CLEVELAND — Shon Coleman remembers what it's like to be in their shoes.
The Browns' rookie offensive lineman and cancer survivor spent Tuesday afternoon at University Hospitals Rainbow Babies and Children's Hospital, delivering gifts to patients — including those in the pediatric oncology unit — in the name of the holiday season.
"I was in the same position they were at one point in time in my life and for football players or famous people to reach out it really changes the game as far as how I looked at everything," he said. "It's a great moment for them to see us give back."
Coleman, the former Auburn standout who was diagnosed with leukemia in 2010 and cleared by doctors to return to football in spring of 2012, and tight end Randall Telfer took center stage, passing out toys and smiling for pictures.
"Given where I am in my position," Telfer said, "I've been blessed beyond my wildest dreams I just feel — not necessarily obligated — but it's the least I can do to give back as much as I can to people who have been in my shoes before."
The visit precedes the Browns First and Ten Toy Drive at FirstEnergy Stadium prior to Sunday's game against the Cincinnati Bengals. Fans are encouraged to bring new, unwrapped toys for kids in need from Cuyahoga County.
Members of the US Marine Corps will help collect donations, including monetary contributions, as fans enter the stadium beginning at 11 a.m. to support Toys for Tots. The First and Ten Toy Drive is part of the Browns' continued effort to lift spirits of those in need throughout the holiday season.
That was the mission Tuesday as Coleman and Telfer walked the halls and met with patients and their parents.
"I think it's neat because it makes them feel special. It just gets to be about them, they get to be the special person, they're the one that gets all the attention," said Michele Rothstein, University Hospitals' Kids Kicking Cancer program coordinator.
"One of the kids up on the rooftop, she was there by herself before anyone else was there and she said I've never met somebody famous before, this is the best day ever and it was just pretty incredible."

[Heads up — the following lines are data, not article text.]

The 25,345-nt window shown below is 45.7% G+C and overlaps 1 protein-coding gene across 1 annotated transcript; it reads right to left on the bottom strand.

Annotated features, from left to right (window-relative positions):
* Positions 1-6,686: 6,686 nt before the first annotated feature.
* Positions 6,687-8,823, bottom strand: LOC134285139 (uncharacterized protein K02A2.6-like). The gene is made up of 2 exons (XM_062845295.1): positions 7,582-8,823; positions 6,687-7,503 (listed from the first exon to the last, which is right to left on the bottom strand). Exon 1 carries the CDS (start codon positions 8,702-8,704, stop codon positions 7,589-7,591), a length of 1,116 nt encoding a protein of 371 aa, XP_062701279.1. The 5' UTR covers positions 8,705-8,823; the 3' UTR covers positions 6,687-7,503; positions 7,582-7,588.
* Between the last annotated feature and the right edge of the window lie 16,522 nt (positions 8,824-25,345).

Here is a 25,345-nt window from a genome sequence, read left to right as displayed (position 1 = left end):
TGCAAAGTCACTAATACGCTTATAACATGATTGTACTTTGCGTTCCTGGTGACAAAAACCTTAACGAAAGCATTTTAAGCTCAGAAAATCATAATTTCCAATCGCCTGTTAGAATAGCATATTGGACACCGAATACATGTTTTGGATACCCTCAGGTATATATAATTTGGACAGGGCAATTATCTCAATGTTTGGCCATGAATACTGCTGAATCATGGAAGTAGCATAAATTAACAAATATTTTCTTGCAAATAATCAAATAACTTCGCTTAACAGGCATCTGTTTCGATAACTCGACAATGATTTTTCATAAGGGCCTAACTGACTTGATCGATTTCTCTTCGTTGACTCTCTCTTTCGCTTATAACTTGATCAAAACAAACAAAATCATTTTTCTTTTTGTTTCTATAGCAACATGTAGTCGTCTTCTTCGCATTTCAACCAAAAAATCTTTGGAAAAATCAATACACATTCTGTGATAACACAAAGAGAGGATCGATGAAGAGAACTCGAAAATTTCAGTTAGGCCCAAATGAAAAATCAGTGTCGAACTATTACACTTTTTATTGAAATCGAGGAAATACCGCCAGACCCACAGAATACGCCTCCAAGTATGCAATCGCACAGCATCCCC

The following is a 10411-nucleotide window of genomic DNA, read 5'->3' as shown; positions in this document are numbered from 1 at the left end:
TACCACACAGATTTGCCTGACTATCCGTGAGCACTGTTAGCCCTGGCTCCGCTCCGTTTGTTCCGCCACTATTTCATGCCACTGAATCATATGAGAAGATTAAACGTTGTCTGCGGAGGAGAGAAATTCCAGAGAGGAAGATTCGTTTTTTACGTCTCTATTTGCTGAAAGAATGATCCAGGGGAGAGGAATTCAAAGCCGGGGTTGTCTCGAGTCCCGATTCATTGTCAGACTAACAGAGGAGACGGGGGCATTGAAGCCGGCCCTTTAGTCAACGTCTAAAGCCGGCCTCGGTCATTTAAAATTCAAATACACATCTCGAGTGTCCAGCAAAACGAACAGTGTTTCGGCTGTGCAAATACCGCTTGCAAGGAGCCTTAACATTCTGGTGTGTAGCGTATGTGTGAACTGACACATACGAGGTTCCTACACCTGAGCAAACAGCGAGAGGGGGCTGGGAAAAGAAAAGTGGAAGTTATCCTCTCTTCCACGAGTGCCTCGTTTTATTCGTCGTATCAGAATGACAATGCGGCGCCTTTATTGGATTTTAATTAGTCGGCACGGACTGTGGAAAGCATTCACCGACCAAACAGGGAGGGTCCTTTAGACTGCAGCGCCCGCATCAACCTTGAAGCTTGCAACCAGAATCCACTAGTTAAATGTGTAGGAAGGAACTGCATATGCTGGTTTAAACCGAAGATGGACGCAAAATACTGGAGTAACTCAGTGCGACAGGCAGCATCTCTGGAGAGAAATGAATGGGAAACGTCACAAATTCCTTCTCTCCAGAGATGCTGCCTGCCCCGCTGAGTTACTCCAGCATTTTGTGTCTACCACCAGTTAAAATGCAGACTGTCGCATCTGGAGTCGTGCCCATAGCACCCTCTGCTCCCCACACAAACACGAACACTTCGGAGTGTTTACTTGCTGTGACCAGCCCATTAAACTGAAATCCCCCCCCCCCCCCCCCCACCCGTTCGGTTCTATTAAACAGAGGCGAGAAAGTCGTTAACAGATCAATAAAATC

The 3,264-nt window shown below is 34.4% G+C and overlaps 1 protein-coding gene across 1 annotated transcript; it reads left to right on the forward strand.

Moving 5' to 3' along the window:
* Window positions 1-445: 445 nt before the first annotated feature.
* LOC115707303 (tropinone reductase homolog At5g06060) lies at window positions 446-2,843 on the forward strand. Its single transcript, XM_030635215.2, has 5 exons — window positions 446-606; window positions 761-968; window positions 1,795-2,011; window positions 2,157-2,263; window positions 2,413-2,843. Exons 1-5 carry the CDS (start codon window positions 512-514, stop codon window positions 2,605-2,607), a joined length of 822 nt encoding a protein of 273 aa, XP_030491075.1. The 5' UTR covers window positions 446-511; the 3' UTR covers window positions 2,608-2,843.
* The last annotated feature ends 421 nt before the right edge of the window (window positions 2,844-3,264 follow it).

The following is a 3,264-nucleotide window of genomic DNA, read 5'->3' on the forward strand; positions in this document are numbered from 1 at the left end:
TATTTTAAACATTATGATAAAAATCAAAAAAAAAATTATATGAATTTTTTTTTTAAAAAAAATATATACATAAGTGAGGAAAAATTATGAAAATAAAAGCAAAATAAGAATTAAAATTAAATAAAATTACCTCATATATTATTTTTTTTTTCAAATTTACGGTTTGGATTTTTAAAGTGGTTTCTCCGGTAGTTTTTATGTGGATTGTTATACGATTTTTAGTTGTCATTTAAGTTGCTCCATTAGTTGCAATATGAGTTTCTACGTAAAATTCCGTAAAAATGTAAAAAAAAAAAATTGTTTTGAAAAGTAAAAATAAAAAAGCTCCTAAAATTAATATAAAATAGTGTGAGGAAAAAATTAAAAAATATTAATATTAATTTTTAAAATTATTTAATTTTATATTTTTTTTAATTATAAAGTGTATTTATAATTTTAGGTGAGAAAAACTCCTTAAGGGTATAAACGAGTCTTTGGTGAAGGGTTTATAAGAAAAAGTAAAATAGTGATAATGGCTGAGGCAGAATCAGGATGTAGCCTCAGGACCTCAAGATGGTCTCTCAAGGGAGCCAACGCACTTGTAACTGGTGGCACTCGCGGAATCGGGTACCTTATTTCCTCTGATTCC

And of Coleman — whose story of battling past cancer has been well-documented — Rothstein said the rookie serves as an inspiration.
"I think it really means a lot to these kids that someone else has gone through it," she said.
"One of the moms that was here last time, I mentioned to her one of the football players was a cancer survivor and she was like, 'No way — he's normal, he plays football now. That's amazing.' And I think it gives parents hope, it gives them a sense of, 'my kid is going to get through this, this is going to be OK.'"
The Browns are dedicated to #give10 through the team's First and Ten initiative. Launched in June 2014, the Cleveland Browns First and Ten campaign is the team's community program, established to inspire fans to volunteer in and help their communities throughout the world by volunteering for 10 hours each year.
Through First and Ten, the Browns are the only NFL club to promote a long-term volunteering program that unifies the team and its entire fan base, with the goal of impacting every individual's city across the globe, as well as the franchise's local community. All Browns fans are encouraged to join the volunteering effort by signing the First and Ten pledge on the team's website and by sharing their stories with #give10.
UH Rainbow Babies & Children's Hospital is a full-service children's hospital and pediatric academic medical center with experts in 16 medical divisions and 11 surgical specialties who offer nationally ranked care not available at other institutions in the region, including a center dedicated to adolescent and young adult cancer treatment and Northeast Ohio's only single-site provider of advanced maternal fetal medicine and neonatology services.
As an affiliate of Case Western Reserve University School of Medicine and the only Level I Pediatric Trauma Center in the region, UH Rainbow Babies & Children's Hospital offers access to novel therapies, advanced technologies and clinical discoveries long before they are available nationwide.
Rainbow pediatric specialists – all of whom also serve on the faculty at the School of Medicine – are engaged in today's most advanced clinical research and are widely regarded as the best in the nation – and in some specialties, the best in the world.
You can learn more at www.Rainbow.org.